• Detailed design phase: ‘The contract drawings and ship specifications of the contract design phase are transformed into the documents and drawings necessary to construct, outfit, and test the submarine.’

However, not all phases are equal. The first three combined are shorter than detailed design, as this RAND Corporation graphic indicates:

Source: John F. Schank et al., Sustaining U.S. Nuclear Submarine Design Capabilities, RAND, 2007, online.

The UK may not use identical terminology, but it will have an analogous process. Where is SSN-AUKUS in that process? Again, the AUKUS governments have not made any clear statements, but the evidence is clear that we have not yet started detailed design.

Vice Admiral Martin Connell, Second Sea Lord of the Royal Navy, is another AUKUS leader who has defaulted to the word ‘mature’. He stated at a convention in April this year that design efforts led by the U.K. were ‘relatively mature’. But he then stated that ‘discussions with the industry partners now centre around “here’s what we think the future operating environment is going to look like, here are the capabilities that we think we’re going to need, and here is the timeline we’re going to need to deploy it. We need to start building this pretty soon. So there’s going to be more of that over the next 12 to 24 months as we lock in the final build design”’.

Discussions on requirements don’t indicate a mature design. It simply can’t be called a mature design if we haven’t locked in the ‘final build design’ (a term that suggests the detailed design phase). If we are still assessing the capabilities we need to address the future operating environment, then that sounds like we are still in the conceptual design phase. Packer’s comments provided above, namely that subsystems were still being evaluated, suggests we may at best be in the preliminary design phase.

On 1 October 2023 the UK Ministry of Defence announced it had signed the Detailed Design and Long Leads (D2L2) contracts valued at 4 billion pounds with BAE Systems, Rolls-Royce and Babcock. That doesn’t necessarily mean detailed design has started.

Incidentally, considering the difference between Australia and UK’s operating environments, it seems unlikely there will be complete unanimity on the requirements those will generate or the solutions to those requirements. How those differences will be resolved is not clear, but since the detailed design contract is between BAE and the British government, with the Australian government not a signatory, we can easily see which government has the greater say in the matter.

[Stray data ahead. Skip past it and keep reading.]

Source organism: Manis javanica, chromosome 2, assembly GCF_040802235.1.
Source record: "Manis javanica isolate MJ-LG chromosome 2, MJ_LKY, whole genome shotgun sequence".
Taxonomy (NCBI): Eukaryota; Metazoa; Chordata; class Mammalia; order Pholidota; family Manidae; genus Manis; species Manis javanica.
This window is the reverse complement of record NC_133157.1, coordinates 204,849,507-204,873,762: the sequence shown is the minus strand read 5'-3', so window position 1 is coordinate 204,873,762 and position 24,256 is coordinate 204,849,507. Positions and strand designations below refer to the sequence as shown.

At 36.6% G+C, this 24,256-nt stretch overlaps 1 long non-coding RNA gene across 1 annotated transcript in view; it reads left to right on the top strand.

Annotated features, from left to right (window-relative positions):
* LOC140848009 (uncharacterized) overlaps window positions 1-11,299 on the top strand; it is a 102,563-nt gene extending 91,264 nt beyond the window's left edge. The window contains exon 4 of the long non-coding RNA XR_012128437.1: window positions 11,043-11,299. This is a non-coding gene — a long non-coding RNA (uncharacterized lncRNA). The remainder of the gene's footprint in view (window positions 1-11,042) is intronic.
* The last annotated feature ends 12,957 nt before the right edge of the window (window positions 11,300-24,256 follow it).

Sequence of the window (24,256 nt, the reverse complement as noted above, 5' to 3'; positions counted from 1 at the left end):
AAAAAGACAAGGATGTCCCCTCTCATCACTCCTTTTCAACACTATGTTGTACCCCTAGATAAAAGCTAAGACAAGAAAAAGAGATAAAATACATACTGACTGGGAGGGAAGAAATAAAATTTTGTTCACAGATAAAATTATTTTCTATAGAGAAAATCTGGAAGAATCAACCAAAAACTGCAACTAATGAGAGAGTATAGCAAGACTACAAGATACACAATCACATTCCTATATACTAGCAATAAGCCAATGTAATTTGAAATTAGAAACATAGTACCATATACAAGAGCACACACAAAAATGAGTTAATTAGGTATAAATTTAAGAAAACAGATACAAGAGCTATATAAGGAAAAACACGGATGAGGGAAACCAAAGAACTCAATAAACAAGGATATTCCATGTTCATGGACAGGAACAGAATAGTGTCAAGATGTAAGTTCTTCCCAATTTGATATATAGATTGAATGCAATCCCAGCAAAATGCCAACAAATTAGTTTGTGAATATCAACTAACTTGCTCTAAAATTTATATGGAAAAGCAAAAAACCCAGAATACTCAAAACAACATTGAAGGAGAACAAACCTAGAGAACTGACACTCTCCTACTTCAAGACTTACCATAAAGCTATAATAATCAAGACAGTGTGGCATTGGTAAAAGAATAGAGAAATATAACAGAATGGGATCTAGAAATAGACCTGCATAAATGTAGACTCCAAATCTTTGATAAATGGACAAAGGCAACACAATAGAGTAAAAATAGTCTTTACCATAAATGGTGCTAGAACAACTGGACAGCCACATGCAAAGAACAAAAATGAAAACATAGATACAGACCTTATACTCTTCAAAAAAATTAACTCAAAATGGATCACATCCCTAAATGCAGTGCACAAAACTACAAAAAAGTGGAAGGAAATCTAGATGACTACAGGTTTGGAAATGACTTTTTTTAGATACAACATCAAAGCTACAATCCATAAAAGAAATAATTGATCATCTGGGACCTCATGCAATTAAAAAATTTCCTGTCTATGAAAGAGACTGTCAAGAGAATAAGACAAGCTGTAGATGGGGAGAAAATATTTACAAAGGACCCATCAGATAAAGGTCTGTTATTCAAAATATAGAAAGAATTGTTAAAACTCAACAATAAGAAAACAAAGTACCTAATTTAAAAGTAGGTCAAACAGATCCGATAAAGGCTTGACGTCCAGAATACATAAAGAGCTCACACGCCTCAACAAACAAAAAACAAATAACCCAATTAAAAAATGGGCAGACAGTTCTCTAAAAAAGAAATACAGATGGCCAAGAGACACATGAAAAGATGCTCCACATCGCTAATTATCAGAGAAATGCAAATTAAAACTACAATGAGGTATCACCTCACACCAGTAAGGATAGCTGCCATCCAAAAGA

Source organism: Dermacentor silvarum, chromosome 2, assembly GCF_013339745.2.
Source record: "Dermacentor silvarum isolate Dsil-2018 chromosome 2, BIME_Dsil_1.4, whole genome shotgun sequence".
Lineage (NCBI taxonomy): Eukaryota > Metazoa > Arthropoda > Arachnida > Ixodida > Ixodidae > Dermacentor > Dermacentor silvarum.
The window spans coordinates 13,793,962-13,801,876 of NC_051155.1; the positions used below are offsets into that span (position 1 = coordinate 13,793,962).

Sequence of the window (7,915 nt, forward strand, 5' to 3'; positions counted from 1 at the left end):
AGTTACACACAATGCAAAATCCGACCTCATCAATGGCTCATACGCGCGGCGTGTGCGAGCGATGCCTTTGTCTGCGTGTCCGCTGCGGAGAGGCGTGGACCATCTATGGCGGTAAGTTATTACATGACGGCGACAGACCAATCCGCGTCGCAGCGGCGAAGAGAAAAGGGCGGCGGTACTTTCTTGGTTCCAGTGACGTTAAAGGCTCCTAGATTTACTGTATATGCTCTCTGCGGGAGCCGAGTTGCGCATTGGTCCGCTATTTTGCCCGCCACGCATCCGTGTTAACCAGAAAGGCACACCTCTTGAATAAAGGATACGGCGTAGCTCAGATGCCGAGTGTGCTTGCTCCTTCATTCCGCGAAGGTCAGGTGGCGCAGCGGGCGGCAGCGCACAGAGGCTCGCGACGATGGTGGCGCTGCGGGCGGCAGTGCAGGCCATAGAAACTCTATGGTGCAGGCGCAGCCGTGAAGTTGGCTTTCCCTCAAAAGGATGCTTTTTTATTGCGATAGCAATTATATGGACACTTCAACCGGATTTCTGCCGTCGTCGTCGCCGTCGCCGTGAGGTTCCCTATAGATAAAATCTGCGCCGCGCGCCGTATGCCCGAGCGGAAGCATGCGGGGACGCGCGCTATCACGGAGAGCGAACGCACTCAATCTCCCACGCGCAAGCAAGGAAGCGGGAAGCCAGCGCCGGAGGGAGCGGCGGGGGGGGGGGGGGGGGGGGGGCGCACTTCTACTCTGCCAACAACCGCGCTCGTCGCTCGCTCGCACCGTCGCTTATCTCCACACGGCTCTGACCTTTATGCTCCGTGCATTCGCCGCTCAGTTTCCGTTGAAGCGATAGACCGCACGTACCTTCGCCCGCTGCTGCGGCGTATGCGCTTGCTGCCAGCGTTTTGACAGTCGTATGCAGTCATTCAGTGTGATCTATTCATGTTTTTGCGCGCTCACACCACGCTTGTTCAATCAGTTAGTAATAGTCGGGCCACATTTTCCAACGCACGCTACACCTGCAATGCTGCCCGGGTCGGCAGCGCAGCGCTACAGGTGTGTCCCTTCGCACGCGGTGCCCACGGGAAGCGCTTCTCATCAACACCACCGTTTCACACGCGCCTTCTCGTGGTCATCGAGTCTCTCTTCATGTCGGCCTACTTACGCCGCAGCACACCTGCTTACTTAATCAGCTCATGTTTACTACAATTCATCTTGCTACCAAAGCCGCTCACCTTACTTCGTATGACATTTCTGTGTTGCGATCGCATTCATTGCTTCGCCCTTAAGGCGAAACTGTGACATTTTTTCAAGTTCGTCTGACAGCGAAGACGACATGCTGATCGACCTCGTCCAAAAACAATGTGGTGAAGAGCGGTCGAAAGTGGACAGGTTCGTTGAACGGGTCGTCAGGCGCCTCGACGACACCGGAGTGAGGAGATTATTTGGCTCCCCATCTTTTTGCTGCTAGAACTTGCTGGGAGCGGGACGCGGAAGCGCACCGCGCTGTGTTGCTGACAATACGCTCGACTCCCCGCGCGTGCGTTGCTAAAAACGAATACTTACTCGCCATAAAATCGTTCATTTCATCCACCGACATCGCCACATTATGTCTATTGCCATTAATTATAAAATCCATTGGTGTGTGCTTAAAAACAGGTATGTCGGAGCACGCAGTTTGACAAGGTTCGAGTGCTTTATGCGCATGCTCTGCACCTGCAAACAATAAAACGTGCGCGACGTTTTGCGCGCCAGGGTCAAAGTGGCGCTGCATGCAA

Design milestones

Another way to assess maturity is to state which milestones the program has passed and how far it is from future ones. A standard form of milestone in systems engineering are technical or design reviews. Again, these are not fuzzy concepts like ‘mature’ but are set out in international design standards. SEA 1000, the Attack-class submarine project, used IEEE 15288.2 – IEEE Standard for Technical Reviews and Audits on Defense Programs. It states ‘Technical reviews and audits are a foundation element of an effective systems engineering (SE) approach and form the backbone of a robust technical assessment process. Technical reviews and audits provide a venue for baselining technical requirements, evaluating the system’s technical maturity, and identifying and assessing risks to system performance, cost, and schedule.’

Here is SEA 1000 progress against its design review milestones (as well as its schedule performance in achieving those milestones) just before it was cancelled, published in the Australian National Audit Office’s Major Projects Report. So it’s quite possible to state publicly where a project is against those milestones.

Source: Australian National Audit Office, 2020-21 Major Projects Report.

Again, the SSN-AUKUS may use a different standard and requirements reviews (IEEE 15288.2 was originally an American standard). But so far we have no statements from the AUKUS governments on what standards are being used to set milestones or where the SSN-AUKUS program sits against those milestones. Without them, terms like ‘relatively mature’ or ‘70% mature’ mean little.